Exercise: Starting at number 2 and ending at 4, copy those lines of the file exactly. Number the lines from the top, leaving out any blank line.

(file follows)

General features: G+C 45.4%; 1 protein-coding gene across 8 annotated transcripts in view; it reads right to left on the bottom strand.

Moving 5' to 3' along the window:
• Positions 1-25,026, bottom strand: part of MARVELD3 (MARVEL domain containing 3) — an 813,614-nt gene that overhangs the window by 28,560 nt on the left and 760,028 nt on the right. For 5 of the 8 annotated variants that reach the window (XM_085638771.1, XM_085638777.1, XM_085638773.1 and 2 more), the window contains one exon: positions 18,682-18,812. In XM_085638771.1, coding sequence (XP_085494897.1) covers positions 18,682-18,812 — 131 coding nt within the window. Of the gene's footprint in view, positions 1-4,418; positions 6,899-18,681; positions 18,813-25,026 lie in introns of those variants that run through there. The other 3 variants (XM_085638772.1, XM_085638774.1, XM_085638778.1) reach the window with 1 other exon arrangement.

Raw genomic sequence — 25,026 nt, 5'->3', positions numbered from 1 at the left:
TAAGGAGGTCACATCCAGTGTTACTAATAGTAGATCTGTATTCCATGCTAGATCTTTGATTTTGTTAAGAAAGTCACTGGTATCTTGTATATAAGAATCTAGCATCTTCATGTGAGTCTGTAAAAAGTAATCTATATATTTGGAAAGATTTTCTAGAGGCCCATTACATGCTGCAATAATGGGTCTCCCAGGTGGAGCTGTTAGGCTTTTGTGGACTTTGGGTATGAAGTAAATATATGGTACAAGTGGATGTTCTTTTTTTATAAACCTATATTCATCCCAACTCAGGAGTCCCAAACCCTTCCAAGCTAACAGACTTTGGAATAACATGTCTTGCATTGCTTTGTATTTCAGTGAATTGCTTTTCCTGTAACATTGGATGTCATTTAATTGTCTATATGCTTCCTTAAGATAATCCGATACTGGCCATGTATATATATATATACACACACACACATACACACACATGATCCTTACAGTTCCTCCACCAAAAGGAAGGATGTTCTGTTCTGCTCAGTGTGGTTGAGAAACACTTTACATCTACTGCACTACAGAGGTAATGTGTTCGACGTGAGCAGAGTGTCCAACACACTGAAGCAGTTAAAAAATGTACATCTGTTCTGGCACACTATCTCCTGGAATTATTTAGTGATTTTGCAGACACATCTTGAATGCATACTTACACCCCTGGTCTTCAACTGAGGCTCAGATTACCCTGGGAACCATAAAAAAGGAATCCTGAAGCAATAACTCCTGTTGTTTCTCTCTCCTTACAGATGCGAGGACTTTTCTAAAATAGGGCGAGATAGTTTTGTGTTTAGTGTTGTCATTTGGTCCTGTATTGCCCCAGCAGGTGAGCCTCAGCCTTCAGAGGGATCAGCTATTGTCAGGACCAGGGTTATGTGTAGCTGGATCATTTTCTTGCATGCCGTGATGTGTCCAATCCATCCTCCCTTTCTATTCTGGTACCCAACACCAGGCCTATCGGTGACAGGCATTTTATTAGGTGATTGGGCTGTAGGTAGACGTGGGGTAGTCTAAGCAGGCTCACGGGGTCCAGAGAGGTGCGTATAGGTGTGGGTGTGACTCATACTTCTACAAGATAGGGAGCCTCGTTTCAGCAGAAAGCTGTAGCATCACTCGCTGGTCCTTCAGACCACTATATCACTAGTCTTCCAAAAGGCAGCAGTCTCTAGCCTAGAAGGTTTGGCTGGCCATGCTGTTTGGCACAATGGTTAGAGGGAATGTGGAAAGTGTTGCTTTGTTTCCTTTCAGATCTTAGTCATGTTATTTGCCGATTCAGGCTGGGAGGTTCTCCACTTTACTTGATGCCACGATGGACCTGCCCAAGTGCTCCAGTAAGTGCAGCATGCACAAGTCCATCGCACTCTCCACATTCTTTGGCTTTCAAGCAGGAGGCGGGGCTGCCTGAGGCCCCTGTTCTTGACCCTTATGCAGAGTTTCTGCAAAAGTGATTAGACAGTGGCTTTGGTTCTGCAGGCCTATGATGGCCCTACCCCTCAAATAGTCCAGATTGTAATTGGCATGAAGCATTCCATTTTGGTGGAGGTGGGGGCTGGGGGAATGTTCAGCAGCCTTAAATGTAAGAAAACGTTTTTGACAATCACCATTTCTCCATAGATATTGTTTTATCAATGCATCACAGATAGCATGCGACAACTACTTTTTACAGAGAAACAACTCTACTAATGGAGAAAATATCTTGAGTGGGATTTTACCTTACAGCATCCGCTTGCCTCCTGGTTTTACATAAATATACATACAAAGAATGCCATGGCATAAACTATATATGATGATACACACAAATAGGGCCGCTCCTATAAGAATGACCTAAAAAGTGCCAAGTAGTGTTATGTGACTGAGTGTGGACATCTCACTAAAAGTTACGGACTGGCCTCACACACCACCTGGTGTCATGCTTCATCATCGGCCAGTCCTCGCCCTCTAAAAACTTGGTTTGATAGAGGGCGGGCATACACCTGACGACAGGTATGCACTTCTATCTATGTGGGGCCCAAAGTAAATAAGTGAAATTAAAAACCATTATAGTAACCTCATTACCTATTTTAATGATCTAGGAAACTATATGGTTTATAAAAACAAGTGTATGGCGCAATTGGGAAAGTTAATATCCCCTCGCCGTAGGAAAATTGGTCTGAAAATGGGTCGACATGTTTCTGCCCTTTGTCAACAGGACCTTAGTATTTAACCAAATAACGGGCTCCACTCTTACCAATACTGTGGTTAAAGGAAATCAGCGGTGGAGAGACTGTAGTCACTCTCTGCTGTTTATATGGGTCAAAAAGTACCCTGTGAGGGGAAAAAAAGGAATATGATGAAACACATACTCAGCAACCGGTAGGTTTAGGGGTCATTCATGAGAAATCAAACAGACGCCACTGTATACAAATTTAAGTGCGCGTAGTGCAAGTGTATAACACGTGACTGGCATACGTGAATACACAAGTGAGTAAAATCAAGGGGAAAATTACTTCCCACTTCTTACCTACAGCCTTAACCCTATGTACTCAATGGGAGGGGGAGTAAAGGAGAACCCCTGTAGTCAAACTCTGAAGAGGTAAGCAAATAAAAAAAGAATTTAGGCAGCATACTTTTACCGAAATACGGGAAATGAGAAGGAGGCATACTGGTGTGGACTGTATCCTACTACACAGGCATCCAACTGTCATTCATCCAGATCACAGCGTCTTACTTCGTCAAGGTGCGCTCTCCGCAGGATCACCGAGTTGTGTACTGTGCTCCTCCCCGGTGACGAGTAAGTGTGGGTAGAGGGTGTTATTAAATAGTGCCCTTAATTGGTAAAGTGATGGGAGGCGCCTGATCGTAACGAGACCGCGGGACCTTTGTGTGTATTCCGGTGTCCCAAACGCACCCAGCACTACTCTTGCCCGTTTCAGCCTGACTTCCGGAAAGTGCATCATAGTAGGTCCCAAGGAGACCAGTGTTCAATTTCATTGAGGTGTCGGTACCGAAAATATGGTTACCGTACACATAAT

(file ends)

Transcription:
Moving 5' to 3' along the window:
• Positions 1-25,026, bottom strand: part of MARVELD3 (MARVEL domain containing 3) — an 813,614-nt gene that overhangs the window by 28,560 nt on the left and 760,028 nt on the right. For 5 of the 8 annotated variants that reach the window (XM_085638771.1, XM_085638777.1, XM_085638773.1 and 2 more), the window contains one exon: positions 18,682-18,812. In XM_085638771.1, coding sequence (XP_085494897.1) covers positions 18,682-18,812 — 131 coding nt within the window. Of the gene's footprint in view, positions 1-4,418; positions 6,899-18,681; positions 18,813-25,026 lie in introns of those variants that run through there. The other 3 variants (XM_085638772.1, XM_085638774.1, XM_085638778.1) reach the window with 1 other exon arrangement.

Raw genomic sequence — 25,026 nt, 5'->3', positions numbered from 1 at the left: